THYNNE, John (?1550-1604), of Longleat, Wilts.
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Family and Education
b. ?1550, 1st s. of Sir John Thynne of Longleat by Christian, da. of Sir Richard Gresham, mercer of London; bro. of Thomas I. educ. Oxf. BA 1573. m. 1575/7, Joan (d.1612), da. of Sir Rowland Hayward, clothworker of London, by Joan, da. of William Tillesworth, goldsmith of London, 2s. inc. Thomas II 2da. suc. fa. 1580. Kntd. 1603.2
J.p. Wilts. from c.1583, sheriff 1593-4; j.p. Som. from c.1583, rem. c.1587, rest. 1591; Glos. from c.1583, rem. c.1587; Salop from 1596.
Thynne made no mark in Wiltshire during his father’s lifetime. In the mid-1570s, however, he acquired land in Shropshire in right of his wife. Grandson of one lord mayor of London, he became son-in-law to another; and his wife, her mother’s coheir, brought by the marriage settlement Caws castle and the manor of All Stretton. Thus John Thynne became lord of the manor next to that on which his forbears had been small freeholders, and he may have lived there before he inherited Longleat. The property was not free from dispute; in March 1579 the Privy Council was exercised about the controversy between Lord Stafford and ‘young Thinne’ over Caws castle, and although the matter was committed to Justice Gawdy in 1590 for speedy hearing it was still unresolved in 1594. Thynne must have retained this property, as his widow retired to it, but in 1593 Lord Stafford was claiming that, after a long suit of riotous entry in the Star Chamber, he had only been cheated of victory there by the substitution of et for vel in the indictment. When he came into his patrimony Thynne continued his father’s building operations, completing the hall and adding the oak screen and wainscoting. But he leaves the impression of being a less efficient man. He did not resume the detailed building accounts which had lapsed before his father’s death; he failed to erect the tomb for which (Sir) John had provided ‘a plot thereof made and signed with my own hand’ and £100 in his will; and in other respects he appears not to have discharged his duty as executor.3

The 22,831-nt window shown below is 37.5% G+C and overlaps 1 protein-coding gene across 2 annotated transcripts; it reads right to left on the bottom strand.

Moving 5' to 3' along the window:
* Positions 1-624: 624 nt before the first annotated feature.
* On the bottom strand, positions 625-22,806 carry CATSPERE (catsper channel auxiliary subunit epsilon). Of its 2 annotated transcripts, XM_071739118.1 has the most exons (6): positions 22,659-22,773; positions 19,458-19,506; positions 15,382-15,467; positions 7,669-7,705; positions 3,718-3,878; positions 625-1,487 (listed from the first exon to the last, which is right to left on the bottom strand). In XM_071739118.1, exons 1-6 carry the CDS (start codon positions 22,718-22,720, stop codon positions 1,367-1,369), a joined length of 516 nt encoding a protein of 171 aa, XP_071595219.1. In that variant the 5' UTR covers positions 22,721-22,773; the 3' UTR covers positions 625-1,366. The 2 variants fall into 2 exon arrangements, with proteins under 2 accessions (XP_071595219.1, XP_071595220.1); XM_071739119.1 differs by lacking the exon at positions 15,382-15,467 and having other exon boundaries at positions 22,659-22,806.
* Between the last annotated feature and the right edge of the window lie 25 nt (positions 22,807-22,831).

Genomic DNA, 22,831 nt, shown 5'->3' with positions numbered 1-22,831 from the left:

Although he was born into the governing class of the shire, Thynne’s wish to be of service did not extend to soldiering; he declined the captaincy of 200 men raised for Ireland in July 1580, pleading the necessity of clearing up his father’s affairs. Within the county he carried on a long and bitter feud with Sir James Marvyn, which, perhaps originating in abortive negotiations for his marriage to Marvyn’s daughter in 1574, flared up in 1589 in connexion with a dispute over subsidy assessments, when it spread to partisans and servants and provoked an affray at Hindon. In November 1589 Thynne was called before the Council to answer for his share in the disturbances. It was not his only brush with that body, for in the course of much litigation about his manor of Horningsham, one widow Daniel moved their lordships to order him to give her satisfaction. In February 1597 Burghley received a complaint of his harsh treatment of the Earl of Derby and in the following year another from the Earl of Pembroke that Thynne had commenced a suit against his servant about a weir in the Wye. When early in the following year he offered to make one of a party of gentlemen to accompany (Sir) Robert Cecil on his French embassy, his offer was evidently declined. Thynne’s relations with Marvyn at least improved sufficiently for him to allow Thomas, his heir, to marry Marvyn’s grand-daughter, an earl’s sister, about the turn of the century. John, Thynne’s second boy, settled at Church Stretton, in Shropshire, presumably on his mother’s property of Stretton Hall, and both daughters were to connect themselves with families from other parts of the country, Dorothy marrying Charles Roscorrock, of Roscorrock, Cornwall, and Christiana Francis Leigh of Addington in Surrey.4